Whether you’ve hired a professional photographer or are taking photographs yourself, you want to get the most from your time and money. So, based on all the photoshoots we’ve conducted, here are some ideas for you to get comprehensive a coverage of your premises.
It’s always a good idea to include a standard shot of the whole room (or as much as can be squeezed in). After all, people like to know what they’re getting for their money, whether they’re making a booking online or browsing a brochure. But you can create a real sense of atmosphere and cosiness by taking photographs which focus on:
- The head of the bed, focusing on fluffy pillows and comfy cushions. Make the bed look like something that you just want to dive into!
- A seating area (if you have one) so that potential customers can imagine themselves relaxing in their room.
- The view from the window, if it’s appealing, preferably framed by the curtains or window frame so that it’s obvious that the view belongs to that particular room.
- Any attractive architectural or decorative details: don’t underestimate the potential glamour of elaborate light fittings, or the cosiness of an warm bedside lamp (switched on of course!).
Photographing restaurants, dining rooms, bar areas and receptions
The guidelines for public rooms are similar to those for bedrooms, not forgetting an expansive room shot and any architectural features. Again, details can add atmosphere:
- Pick your most attractive seating area and create a close-up vignette. This enables potential customers to imagine themselves whiling away the evening on your plump sofas and comfortable chairs.
- If you have attractive table arrangements in your restaurant or dining room, make a feature of them by photographing them close-up. Winking lights on wine glasses or a pleasing breakfast setting can be very evocative.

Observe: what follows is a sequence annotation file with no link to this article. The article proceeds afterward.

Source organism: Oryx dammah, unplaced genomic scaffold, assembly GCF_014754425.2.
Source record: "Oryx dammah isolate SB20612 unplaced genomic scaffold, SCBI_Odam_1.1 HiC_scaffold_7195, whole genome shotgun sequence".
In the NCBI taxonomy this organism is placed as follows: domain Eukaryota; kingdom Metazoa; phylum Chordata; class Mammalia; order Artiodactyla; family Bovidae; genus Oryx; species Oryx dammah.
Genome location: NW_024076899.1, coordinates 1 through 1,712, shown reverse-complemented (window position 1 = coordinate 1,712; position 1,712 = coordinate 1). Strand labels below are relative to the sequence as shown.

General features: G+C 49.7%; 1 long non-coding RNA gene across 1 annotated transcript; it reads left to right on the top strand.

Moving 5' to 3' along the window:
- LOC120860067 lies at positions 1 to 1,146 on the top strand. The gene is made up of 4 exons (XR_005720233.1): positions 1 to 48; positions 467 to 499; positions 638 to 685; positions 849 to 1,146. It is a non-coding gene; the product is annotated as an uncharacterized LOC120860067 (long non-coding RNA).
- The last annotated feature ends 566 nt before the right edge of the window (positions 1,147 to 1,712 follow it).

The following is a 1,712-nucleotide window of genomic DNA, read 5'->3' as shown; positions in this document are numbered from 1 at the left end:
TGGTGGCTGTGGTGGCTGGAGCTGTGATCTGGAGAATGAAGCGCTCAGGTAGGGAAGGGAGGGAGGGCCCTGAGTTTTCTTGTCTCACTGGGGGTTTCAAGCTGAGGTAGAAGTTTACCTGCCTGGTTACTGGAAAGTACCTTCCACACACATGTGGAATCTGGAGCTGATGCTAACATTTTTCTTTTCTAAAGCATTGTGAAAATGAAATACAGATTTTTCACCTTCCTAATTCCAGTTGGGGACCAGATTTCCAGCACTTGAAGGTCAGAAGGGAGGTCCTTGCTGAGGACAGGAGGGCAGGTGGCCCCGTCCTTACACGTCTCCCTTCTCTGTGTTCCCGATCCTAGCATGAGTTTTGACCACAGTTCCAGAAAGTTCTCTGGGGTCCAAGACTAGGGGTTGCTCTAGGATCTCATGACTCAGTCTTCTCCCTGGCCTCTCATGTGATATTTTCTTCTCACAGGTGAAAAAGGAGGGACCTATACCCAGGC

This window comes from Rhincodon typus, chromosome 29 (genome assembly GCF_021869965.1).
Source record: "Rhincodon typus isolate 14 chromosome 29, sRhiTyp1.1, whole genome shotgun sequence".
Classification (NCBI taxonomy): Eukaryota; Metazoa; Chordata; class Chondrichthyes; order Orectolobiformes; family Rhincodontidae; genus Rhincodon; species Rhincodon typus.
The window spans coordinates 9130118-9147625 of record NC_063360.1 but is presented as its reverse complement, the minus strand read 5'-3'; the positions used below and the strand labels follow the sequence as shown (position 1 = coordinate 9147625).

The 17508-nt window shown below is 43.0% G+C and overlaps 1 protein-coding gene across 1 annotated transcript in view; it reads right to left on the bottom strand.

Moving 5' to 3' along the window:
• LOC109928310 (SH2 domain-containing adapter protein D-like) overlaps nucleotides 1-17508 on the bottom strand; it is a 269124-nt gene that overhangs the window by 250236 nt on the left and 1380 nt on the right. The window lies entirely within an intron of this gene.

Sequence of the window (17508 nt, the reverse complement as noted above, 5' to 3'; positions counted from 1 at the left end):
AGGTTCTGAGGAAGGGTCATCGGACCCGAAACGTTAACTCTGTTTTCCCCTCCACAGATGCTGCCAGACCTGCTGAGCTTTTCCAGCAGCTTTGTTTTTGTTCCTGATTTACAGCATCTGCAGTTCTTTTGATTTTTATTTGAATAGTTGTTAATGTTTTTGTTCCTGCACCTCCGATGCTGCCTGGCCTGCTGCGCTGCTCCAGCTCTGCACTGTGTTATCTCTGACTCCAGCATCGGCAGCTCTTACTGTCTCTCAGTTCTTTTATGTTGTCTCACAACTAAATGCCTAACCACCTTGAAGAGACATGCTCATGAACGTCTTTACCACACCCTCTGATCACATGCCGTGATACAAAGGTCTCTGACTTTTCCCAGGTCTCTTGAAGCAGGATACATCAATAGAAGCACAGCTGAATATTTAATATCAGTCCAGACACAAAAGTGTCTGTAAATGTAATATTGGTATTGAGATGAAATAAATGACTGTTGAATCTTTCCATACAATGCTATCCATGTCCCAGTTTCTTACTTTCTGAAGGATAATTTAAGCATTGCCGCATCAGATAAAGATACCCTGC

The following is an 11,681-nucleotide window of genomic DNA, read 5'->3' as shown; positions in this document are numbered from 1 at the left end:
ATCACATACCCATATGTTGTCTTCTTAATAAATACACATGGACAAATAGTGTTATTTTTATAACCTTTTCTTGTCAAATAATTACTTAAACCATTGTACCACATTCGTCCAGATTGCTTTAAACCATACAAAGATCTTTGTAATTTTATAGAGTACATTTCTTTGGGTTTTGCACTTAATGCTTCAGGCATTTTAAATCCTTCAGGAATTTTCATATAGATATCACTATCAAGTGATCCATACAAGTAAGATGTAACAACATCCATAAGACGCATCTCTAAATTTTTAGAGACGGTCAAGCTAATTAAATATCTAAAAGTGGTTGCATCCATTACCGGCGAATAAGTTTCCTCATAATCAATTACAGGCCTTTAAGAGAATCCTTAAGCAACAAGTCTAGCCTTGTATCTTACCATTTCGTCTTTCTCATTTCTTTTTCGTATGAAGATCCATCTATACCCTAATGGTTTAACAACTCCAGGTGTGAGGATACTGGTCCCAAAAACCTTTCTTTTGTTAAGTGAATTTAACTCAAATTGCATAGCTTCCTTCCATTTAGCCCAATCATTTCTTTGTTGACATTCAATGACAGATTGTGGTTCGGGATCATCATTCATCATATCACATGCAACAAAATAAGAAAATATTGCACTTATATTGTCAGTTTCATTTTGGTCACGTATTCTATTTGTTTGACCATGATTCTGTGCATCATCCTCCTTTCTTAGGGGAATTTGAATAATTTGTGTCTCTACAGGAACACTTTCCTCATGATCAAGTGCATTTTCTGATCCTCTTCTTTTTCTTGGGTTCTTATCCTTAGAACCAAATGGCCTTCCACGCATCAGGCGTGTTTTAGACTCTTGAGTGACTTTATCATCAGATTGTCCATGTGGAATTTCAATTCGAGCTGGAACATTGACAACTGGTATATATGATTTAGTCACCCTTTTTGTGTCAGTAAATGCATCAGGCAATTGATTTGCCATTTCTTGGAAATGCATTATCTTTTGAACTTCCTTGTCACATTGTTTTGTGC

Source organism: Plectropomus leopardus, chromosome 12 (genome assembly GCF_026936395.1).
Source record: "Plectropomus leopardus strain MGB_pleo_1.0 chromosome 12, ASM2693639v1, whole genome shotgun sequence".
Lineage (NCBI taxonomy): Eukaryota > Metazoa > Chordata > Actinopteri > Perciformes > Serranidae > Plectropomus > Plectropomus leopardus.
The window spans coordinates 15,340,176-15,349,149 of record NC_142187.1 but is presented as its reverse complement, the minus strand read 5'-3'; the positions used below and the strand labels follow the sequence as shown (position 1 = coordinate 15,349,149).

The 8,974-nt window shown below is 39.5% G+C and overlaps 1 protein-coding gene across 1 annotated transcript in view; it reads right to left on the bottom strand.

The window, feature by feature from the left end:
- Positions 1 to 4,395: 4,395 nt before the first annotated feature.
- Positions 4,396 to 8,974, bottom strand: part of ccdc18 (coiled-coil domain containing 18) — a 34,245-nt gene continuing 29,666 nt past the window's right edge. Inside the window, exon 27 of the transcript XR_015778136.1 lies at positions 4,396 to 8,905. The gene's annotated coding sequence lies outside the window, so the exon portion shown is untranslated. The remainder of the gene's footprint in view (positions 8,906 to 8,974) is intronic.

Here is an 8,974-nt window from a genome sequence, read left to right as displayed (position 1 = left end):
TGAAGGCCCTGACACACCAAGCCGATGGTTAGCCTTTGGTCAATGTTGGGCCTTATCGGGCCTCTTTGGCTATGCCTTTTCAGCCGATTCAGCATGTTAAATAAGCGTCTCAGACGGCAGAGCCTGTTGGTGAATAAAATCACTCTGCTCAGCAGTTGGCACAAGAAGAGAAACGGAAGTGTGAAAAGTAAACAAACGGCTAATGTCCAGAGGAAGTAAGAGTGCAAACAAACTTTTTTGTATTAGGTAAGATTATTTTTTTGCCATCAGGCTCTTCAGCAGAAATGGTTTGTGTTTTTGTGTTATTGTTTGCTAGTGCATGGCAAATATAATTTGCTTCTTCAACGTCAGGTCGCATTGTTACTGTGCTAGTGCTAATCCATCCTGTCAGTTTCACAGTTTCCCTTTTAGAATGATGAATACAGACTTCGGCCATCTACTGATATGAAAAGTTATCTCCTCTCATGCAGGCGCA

- A dinner menu can look appealing, resting casually on a dining table. Photograph the cover or the open pages. Food photography is a specialist skill, so we wouldn’t recommend including hot food unless you or the photographer have the expertise.
- Do you serve homemade jam at breakfast or make your own bread? There couldn’t be anything nicer, so create some close-ups of your preserve pots and a cut loaf of bread.
- Sell an evening in your bar with pictures of your cocktails, wine cellar or an ice bucket of champagne. Top tip: you can create an acceptable glass of fizz, without opening the bottle, by using soda water and a drop or two of Angostura bitters.
Remember, sunshine and blue skies can make all the difference! As well as a conventional shot of the exterior of the building (try to take it when there’s no cars parked outside), take a look at what else is around:
- Is there a seating area, an arbour or bench? Photographing this closer up will enable customers to imagine sitting in the sunshine, or enjoying an alfresco glass of wine in the evening.
- Do you have an attractive tree that you can use to frame a shot of the garden?
- Are your pots or hanging baskets particularly spectacular? Or do you have a host of daffodils each spring? An image of these will look attractive on your website or in a brochure.
- Try taking a shot of your most attractive facade while you’re standing at its base. Shooting upwards at a steep angle can look both professional and a little bit funky.
- Don’t forget the view from your property, if the vista from the back garden, the veranda or the street is an appealing one.
- Try taking a photograph through a window to capture a cosy night-time view of your bar, dining room or lounge.
- If you’re located on a farm, don’t forget to include some animal models!
We hope that this has given you some ideas for your photoshoot. Please don’t hesitate to get in touch with us on 07925 679724 or email@example.com if we can help in any way.
About us: We offer creative and cost-effective commercial photography in North Wales. Geoff Steen, our photographer, specialises in interiors, exteriors and corporate photography. He has clients across North and Mid Wales, Cheshire, Merseyside and Manchester. Find out more by visiting our commercial photography pages
Posted by: Jane
Image via www.freedigitalphotos.net